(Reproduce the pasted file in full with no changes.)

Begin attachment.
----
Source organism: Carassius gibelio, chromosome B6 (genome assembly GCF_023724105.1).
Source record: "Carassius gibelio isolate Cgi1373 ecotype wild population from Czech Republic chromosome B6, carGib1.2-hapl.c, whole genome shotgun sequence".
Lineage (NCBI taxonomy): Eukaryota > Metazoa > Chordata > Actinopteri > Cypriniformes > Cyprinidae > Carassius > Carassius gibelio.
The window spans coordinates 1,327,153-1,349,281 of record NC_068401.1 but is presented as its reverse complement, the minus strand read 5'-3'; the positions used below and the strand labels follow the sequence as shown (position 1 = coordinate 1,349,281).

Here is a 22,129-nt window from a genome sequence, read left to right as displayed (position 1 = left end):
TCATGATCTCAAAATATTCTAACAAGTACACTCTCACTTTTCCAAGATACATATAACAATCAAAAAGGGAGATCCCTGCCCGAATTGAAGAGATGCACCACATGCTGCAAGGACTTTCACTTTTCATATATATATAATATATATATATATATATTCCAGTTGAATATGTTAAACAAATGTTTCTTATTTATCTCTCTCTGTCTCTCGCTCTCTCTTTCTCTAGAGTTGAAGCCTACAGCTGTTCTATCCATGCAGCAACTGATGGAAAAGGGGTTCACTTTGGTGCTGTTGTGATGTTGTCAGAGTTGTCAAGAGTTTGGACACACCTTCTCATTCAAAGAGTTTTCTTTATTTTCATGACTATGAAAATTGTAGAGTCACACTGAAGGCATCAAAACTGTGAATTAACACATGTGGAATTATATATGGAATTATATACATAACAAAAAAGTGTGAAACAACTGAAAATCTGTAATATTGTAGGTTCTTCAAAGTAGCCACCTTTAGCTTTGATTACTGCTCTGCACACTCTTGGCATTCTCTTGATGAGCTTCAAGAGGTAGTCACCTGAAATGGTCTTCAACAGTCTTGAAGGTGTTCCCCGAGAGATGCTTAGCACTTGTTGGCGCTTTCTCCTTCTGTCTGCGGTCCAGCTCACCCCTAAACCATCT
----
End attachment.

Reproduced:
Source organism: Carassius gibelio, chromosome B6 (genome assembly GCF_023724105.1).
Source record: "Carassius gibelio isolate Cgi1373 ecotype wild population from Czech Republic chromosome B6, carGib1.2-hapl.c, whole genome shotgun sequence".
Lineage (NCBI taxonomy): Eukaryota > Metazoa > Chordata > Actinopteri > Cypriniformes > Cyprinidae > Carassius > Carassius gibelio.
The window spans coordinates 1,327,153-1,349,281 of record NC_068401.1 but is presented as its reverse complement, the minus strand read 5'-3'; the positions used below and the strand labels follow the sequence as shown (position 1 = coordinate 1,349,281).

Here is a 22,129-nt window from a genome sequence, read left to right as displayed (position 1 = left end):
TCATGATCTCAAAATATTCTAACAAGTACACTCTCACTTTTCCAAGATACATATAACAATCAAAAAGGGAGATCCCTGCCCGAATTGAAGAGATGCACCACATGCTGCAAGGACTTTCACTTTTCATATATATATAATATATATATATATATATTCCAGTTGAATATGTTAAACAAATGTTTCTTATTTATCTCTCTCTGTCTCTCGCTCTCTCTTTCTCTAGAGTTGAAGCCTACAGCTGTTCTATCCATGCAGCAACTGATGGAAAAGGGGTTCACTTTGGTGCTGTTGTGATGTTGTCAGAGTTGTCAAGAGTTTGGACACACCTTCTCATTCAAAGAGTTTTCTTTATTTTCATGACTATGAAAATTGTAGAGTCACACTGAAGGCATCAAAACTGTGAATTAACACATGTGGAATTATATATGGAATTATATACATAACAAAAAAGTGTGAAACAACTGAAAATCTGTAATATTGTAGGTTCTTCAAAGTAGCCACCTTTAGCTTTGATTACTGCTCTGCACACTCTTGGCATTCTCTTGATGAGCTTCAAGAGGTAGTCACCTGAAATGGTCTTCAACAGTCTTGAAGGTGTTCCCCGAGAGATGCTTAGCACTTGTTGGCGCTTTCTCCTTCTGTCTGCGGTCCAGCTCACCCCTAAACCATCT